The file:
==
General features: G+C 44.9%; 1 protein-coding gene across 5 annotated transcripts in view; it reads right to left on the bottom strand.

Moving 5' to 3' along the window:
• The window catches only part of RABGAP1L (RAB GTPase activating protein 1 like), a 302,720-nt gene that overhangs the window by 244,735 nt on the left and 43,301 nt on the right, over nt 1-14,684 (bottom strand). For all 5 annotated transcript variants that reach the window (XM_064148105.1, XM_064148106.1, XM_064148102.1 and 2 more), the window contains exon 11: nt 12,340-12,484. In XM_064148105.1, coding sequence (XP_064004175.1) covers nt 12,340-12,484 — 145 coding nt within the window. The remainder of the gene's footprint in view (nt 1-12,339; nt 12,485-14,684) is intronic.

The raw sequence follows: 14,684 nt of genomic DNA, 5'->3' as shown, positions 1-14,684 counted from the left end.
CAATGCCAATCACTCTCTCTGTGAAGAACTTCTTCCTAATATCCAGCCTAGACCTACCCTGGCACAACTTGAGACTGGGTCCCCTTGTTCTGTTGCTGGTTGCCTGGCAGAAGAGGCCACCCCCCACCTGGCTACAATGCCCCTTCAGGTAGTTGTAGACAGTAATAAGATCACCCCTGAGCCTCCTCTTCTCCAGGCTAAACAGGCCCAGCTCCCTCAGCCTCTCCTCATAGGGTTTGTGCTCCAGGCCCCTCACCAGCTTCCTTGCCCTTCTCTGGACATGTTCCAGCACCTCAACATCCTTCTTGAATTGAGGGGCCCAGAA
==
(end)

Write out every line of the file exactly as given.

General features: G+C 44.9%; 1 protein-coding gene across 5 annotated transcripts in view; it reads right to left on the bottom strand.

Moving 5' to 3' along the window:
• The window catches only part of RABGAP1L (RAB GTPase activating protein 1 like), a 302,720-nt gene that overhangs the window by 244,735 nt on the left and 43,301 nt on the right, over nt 1-14,684 (bottom strand). For all 5 annotated transcript variants that reach the window (XM_064148105.1, XM_064148106.1, XM_064148102.1 and 2 more), the window contains exon 11: nt 12,340-12,484. In XM_064148105.1, coding sequence (XP_064004175.1) covers nt 12,340-12,484 — 145 coding nt within the window. The remainder of the gene's footprint in view (nt 1-12,339; nt 12,485-14,684) is intronic.

The raw sequence follows: 14,684 nt of genomic DNA, 5'->3' as shown, positions 1-14,684 counted from the left end.
CAATGCCAATCACTCTCTCTGTGAAGAACTTCTTCCTAATATCCAGCCTAGACCTACCCTGGCACAACTTGAGACTGGGTCCCCTTGTTCTGTTGCTGGTTGCCTGGCAGAAGAGGCCACCCCCCACCTGGCTACAATGCCCCTTCAGGTAGTTGTAGACAGTAATAAGATCACCCCTGAGCCTCCTCTTCTCCAGGCTAAACAGGCCCAGCTCCCTCAGCCTCTCCTCATAGGGTTTGTGCTCCAGGCCCCTCACCAGCTTCCTTGCCCTTCTCTGGACATGTTCCAGCACCTCAACATCCTTCTTGAATTGAGGGGCCCAGAA